A hemorrhagic stroke occurs when a blood vessel leaks blood into the brain. Hemorrhagic strokes are rarer than ischemic strokes, but they account for between 30% and 60% of all stroke-related deaths. The most common types of hemorrhagic stroke are:

  • Intracerebral hemorrhage: An intracerebral hemorrhage is caused by a blood vessel in the brain leaking into the brain tissue and harming the cells (aneurysm). High blood pressure, vascular malformations, trauma and use of blood-thinning medications are notable risk factors for intracerebral hemorrhage.
  • Subarachnoid hemorrhage: When an artery in the brain spills into the region between the skull and the brain, a subarachnoid hemorrhage can occur—a sudden, severe headache usually signals the bleeding. After the hemorrhage, the blood vessels widen and narrow intermittently, causing cell damage.

Stroke Risk Factors

Many factors can increase stroke risk. Lifestyle risk factors include being overweight, physical inactivity, and addiction to alcohol and drugs. Medical risk factors include blood pressure higher than 120/80 millimeters of mercury, smoking, high cholesterol, diabetes, sleep apnea, heart disease, and family history.

Keep in mind that smoke, secondhand smoke, and heavy alcohol consumption raise the risk of stroke. Certain street drugs, such as cocaine and methamphetamines, are also risk factors for a TIA or a stroke.

Stroke Prevention

Adopting a healthy lifestyle is one of the best steps you can take to prevent a stroke.

  • Keep tabs on your blood pressure. Monitor your blood pressure and keep it low by exercising regularly, managing stress, and maintaining a healthy weight. If you tend to have high blood pressure, ask your doctor about the best methods for regulation, which may include prescription medications if lifestyle alterations are unable to lower blood pressure to safe levels.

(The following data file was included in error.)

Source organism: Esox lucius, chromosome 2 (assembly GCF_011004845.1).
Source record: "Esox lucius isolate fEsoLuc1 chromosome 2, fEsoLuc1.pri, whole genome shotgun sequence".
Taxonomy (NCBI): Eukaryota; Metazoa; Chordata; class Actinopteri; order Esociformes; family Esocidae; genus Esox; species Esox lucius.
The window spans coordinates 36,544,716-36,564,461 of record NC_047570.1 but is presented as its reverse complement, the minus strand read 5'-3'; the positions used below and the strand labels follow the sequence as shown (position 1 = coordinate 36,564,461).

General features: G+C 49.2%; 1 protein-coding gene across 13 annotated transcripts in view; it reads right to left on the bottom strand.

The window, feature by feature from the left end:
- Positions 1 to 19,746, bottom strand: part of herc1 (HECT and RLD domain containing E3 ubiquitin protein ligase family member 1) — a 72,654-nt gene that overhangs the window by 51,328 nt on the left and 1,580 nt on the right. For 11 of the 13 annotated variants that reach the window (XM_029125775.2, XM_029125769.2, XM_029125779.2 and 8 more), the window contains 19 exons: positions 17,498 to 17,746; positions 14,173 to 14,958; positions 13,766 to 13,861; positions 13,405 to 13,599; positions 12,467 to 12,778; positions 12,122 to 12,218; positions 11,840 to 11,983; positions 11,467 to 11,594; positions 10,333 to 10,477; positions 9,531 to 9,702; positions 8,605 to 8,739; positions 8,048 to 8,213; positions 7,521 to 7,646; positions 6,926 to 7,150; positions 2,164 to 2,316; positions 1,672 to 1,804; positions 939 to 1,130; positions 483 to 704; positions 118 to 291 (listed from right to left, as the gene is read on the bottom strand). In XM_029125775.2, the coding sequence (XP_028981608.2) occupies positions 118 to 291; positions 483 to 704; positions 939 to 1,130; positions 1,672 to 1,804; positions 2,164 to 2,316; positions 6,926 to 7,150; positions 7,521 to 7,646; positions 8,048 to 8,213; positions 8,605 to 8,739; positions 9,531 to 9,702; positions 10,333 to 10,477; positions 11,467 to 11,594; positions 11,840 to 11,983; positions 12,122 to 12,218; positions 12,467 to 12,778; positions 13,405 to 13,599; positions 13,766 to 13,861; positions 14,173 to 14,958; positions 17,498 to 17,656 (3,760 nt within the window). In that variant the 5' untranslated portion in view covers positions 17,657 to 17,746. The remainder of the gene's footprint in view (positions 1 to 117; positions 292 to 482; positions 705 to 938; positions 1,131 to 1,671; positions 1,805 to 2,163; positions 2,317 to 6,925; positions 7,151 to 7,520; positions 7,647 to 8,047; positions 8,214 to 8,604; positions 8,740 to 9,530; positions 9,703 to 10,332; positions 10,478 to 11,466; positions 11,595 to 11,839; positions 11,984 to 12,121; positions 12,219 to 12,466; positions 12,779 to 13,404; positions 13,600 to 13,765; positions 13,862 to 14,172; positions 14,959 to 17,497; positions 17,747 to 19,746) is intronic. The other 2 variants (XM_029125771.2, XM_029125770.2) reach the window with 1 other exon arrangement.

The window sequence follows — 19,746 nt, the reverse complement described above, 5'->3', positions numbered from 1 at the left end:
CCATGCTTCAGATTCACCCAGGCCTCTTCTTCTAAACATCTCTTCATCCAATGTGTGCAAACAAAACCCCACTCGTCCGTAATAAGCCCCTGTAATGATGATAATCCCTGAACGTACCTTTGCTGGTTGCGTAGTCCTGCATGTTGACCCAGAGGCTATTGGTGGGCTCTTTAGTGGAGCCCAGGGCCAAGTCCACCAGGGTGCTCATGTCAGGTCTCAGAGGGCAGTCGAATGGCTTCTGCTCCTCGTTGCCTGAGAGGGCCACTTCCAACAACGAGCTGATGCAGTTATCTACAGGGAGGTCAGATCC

• Eat a healthy diet. Cut back on saturated fat and trans fats to reduce plaque in your arteries. Be sure to include the recommended five or more daily servings of fruits or vegetables to reduce the risk of stroke.
  • Exercise often. Cardio workouts help you lose weight, lower your blood pressure, and improve the health of your blood vessels and heart. Exercise regularly to maintain a healthy weight.
  • Take preventive medications as prescribed. In addition to lifestyle changes, you can ask your doctor about preventive medications. Antiplatelet drugs, like aspirin, make blood cells less sticky and less likely to clot. Aggrenox, a combination of low-dose aspirin and the anti-platelet drug dipyridamole, is commonly prescribed to decrease the risk of blood clotting.

Stroke Recovery

For a full recovery and to accelerate recovery time, follow these tips:

  • Therapy: Physical therapists and psychologists can help reverse the physical and mental effects of a stroke and prevent depression. Occupational therapy and speech therapy can help you regain cognitive abilities and improve your speech following a stroke. Follow the instructions of your health care team and be patient with your rehabilitation program as you rebuild strength and improve coordination.
  • Gait rehabilitation: To regain gait and mobility, physical and occupational therapists recommend a stroke recovery program that incorporates strength training, treadmill training, and functional electrical stimulation to help reprogram your muscles. About 65-85% of stroke sufferers will be able to walk independently within 6 months after a stroke.